How to properly alter the database?

faq-material

(Ryan C. Gordon) #1

This is probably easy, but I see conflicting information in various topics, so I’ll ask:

If I wanted to add a field to a database table for a new Discourse feature, where is the schema defined? And how does one tell existing instances to alter their existing tables when upgrading if something is added/changed?

I see topics that say db:migrate handles this, but others that say Discourse doesn’t use the standard Rails mechanism. Is there a simple “you write the new field in here, and add a note to alter the table here, done!” explanation to this?

Thanks!


(Matt Palmer) #2

Step 1: don’t. Most of the common objects in Discourse have the ability to store “custom fields”, and typically you’ll do a whole lot better if you use those.

Step 2: no, really, don’t. If per-object custom fields won’t do it for you, there’s also PluginStore that maintains per-plugin data seamlessly.

Step 3: if you absolutely, positively need your own database tables, you can change the schema by creating your own ActiveRecord migrations in db/migrate in your plugin. They get included by core if they exist.

The caveats to modifying the schema are many, and include, but are not limited to:

  • Cleaning up your schema changes if your plugin is uninstalled is an unsolved problem.
  • If your schema change conflicts with that of another plugin, or core, you’ve just broken the install of everyone who uses your plugin.
  • The combination of the above two points means that you could, at some unknown point in the future, break the install of everyone who ever used your plugin, even if they uninstalled it a long time ago.
  • Once you’ve broken things, it will require SQL command line experience from everyone who has ever used your plugin to fix.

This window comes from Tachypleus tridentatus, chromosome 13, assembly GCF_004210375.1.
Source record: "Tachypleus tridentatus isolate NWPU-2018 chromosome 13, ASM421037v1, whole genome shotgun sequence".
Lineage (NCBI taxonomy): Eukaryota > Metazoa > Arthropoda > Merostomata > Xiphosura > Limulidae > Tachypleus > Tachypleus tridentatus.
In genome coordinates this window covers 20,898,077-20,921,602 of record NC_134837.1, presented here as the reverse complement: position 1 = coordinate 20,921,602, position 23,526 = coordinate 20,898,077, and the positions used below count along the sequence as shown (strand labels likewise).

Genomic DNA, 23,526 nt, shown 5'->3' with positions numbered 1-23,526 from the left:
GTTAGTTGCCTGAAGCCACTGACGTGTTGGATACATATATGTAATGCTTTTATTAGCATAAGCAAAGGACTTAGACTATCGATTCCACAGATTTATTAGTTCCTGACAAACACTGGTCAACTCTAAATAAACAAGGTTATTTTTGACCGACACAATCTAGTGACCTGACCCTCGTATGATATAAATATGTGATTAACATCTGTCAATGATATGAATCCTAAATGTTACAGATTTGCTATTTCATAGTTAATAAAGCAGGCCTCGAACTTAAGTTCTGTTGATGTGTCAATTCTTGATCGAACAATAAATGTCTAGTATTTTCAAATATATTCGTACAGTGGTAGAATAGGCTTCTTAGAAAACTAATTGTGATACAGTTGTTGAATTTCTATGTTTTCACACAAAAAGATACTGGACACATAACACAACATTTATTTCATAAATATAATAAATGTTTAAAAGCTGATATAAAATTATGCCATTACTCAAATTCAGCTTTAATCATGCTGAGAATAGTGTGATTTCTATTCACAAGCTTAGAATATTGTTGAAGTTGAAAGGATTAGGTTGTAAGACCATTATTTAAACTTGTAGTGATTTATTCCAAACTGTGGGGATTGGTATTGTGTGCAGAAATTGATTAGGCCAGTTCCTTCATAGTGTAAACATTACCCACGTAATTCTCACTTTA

Please, just use PluginStore. Think of the kittens.


(Allen - Watchman Monitoring) #3

I was going to reference my last run in with modifications of the database (topic 58905 appears deleted to me, so I can’t) . but the short story was that a database modification I did 2+ years ago bit me when it prevented a restore to a new host.

It took about 2 hours of figuring out what happened, altering the backup to remove the edit, & recompressing it so it would restore.

So yeah, I’m with Matt, think of the kittens, probably best not to mess with the database.


(Ryan C. Gordon) #4

Please, just use PluginStore. Think of the kittens.

Ok, this is good advice, but I wasn’t clear. I meant for something intended to be sent in as a PR for the core system, not a site-specific thing; for those we’d want to alter the database, right?

(Specifically, I was thinking of adding a means to specify an “email subject slug” per category, so emails can be sent with that instead of a category’s full title, but I’m sure I’ll eventually have 12 other unrelated ideas that want to change the schema too, heh)


(Mittineague) #5

No offense intended but this sounds like Core Feature Creep, which IMHO is a slippery slope and better avoided. (I am admittedly biased having seen WordPress forge ahead bloating itself by adding “more” at the neglect of fixing the existing in an apparent desire to become “everything to everyone”)

That said, I would have no problem with a “custom field” being added that plugins could use if none of the currently existing tables provide one.

AFAIK, there are custom fields for

  • category
  • group
  • post
  • topic
  • user

Maybe another eg. notification_custom_fields would be a better idea that adding limited use fields to tables?


(Ryan C. Gordon) #6

No offense intended

None taken! Everyone has to stand on guard against bloat. :slight_smile:

“everything to everyone”

I sympathize with the concern, but this is an actual need on our production server, and as we try to pull more things in from loosely-related mailing lists, we would like to make these look as much like the old lists as possible, and what I’m thinking about should only be a few lines of code and a handful of strings in the average database, if I do it at all.


(Matt Palmer) #7

Aaaaaaaaah, in that case, yeah, a new migration in db/migrate is the correct course of action.


(Ryan C. Gordon) #8

…and now I have done that, in case anyone wants to laugh at my PR.